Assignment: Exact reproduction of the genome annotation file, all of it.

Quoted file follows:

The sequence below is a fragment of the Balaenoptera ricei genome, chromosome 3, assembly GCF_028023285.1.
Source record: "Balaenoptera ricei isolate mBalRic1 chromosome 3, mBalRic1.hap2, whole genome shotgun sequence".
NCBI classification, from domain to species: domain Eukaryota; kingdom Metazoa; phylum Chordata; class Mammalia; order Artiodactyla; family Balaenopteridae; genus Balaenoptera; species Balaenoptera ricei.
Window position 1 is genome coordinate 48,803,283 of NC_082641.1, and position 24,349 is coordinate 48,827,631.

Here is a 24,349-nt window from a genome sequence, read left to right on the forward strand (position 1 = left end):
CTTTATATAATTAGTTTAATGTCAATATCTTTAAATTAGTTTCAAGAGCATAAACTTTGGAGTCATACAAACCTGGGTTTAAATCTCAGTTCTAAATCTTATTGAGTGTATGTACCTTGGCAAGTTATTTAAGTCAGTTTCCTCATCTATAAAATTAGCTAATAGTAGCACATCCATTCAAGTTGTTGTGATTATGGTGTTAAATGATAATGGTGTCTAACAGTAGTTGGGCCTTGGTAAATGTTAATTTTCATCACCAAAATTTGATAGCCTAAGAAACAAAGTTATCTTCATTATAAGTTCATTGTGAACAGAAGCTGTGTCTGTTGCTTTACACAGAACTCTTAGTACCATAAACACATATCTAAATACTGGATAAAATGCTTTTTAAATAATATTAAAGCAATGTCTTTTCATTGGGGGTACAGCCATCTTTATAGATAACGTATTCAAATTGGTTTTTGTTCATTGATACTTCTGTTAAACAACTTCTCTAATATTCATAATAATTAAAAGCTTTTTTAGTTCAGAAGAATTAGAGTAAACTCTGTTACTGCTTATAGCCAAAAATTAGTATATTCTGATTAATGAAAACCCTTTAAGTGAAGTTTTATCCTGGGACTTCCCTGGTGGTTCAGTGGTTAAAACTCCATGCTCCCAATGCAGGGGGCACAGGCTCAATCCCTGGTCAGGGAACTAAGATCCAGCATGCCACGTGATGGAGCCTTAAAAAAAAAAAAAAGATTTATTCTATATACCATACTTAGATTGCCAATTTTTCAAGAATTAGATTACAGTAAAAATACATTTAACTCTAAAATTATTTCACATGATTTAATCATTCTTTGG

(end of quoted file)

The sequence below is a fragment of the Balaenoptera ricei genome, chromosome 3, assembly GCF_028023285.1.
Source record: "Balaenoptera ricei isolate mBalRic1 chromosome 3, mBalRic1.hap2, whole genome shotgun sequence".
NCBI classification, from domain to species: domain Eukaryota; kingdom Metazoa; phylum Chordata; class Mammalia; order Artiodactyla; family Balaenopteridae; genus Balaenoptera; species Balaenoptera ricei.
Window position 1 is genome coordinate 48,803,283 of NC_082641.1, and position 24,349 is coordinate 48,827,631.

Here is a 24,349-nt window from a genome sequence, read left to right on the forward strand (position 1 = left end):
CTTTATATAATTAGTTTAATGTCAATATCTTTAAATTAGTTTCAAGAGCATAAACTTTGGAGTCATACAAACCTGGGTTTAAATCTCAGTTCTAAATCTTATTGAGTGTATGTACCTTGGCAAGTTATTTAAGTCAGTTTCCTCATCTATAAAATTAGCTAATAGTAGCACATCCATTCAAGTTGTTGTGATTATGGTGTTAAATGATAATGGTGTCTAACAGTAGTTGGGCCTTGGTAAATGTTAATTTTCATCACCAAAATTTGATAGCCTAAGAAACAAAGTTATCTTCATTATAAGTTCATTGTGAACAGAAGCTGTGTCTGTTGCTTTACACAGAACTCTTAGTACCATAAACACATATCTAAATACTGGATAAAATGCTTTTTAAATAATATTAAAGCAATGTCTTTTCATTGGGGGTACAGCCATCTTTATAGATAACGTATTCAAATTGGTTTTTGTTCATTGATACTTCTGTTAAACAACTTCTCTAATATTCATAATAATTAAAAGCTTTTTTAGTTCAGAAGAATTAGAGTAAACTCTGTTACTGCTTATAGCCAAAAATTAGTATATTCTGATTAATGAAAACCCTTTAAGTGAAGTTTTATCCTGGGACTTCCCTGGTGGTTCAGTGGTTAAAACTCCATGCTCCCAATGCAGGGGGCACAGGCTCAATCCCTGGTCAGGGAACTAAGATCCAGCATGCCACGTGATGGAGCCTTAAAAAAAAAAAAAAGATTTATTCTATATACCATACTTAGATTGCCAATTTTTCAAGAATTAGATTACAGTAAAAATACATTTAACTCTAAAATTATTTCACATGATTTAATCATTCTTTGG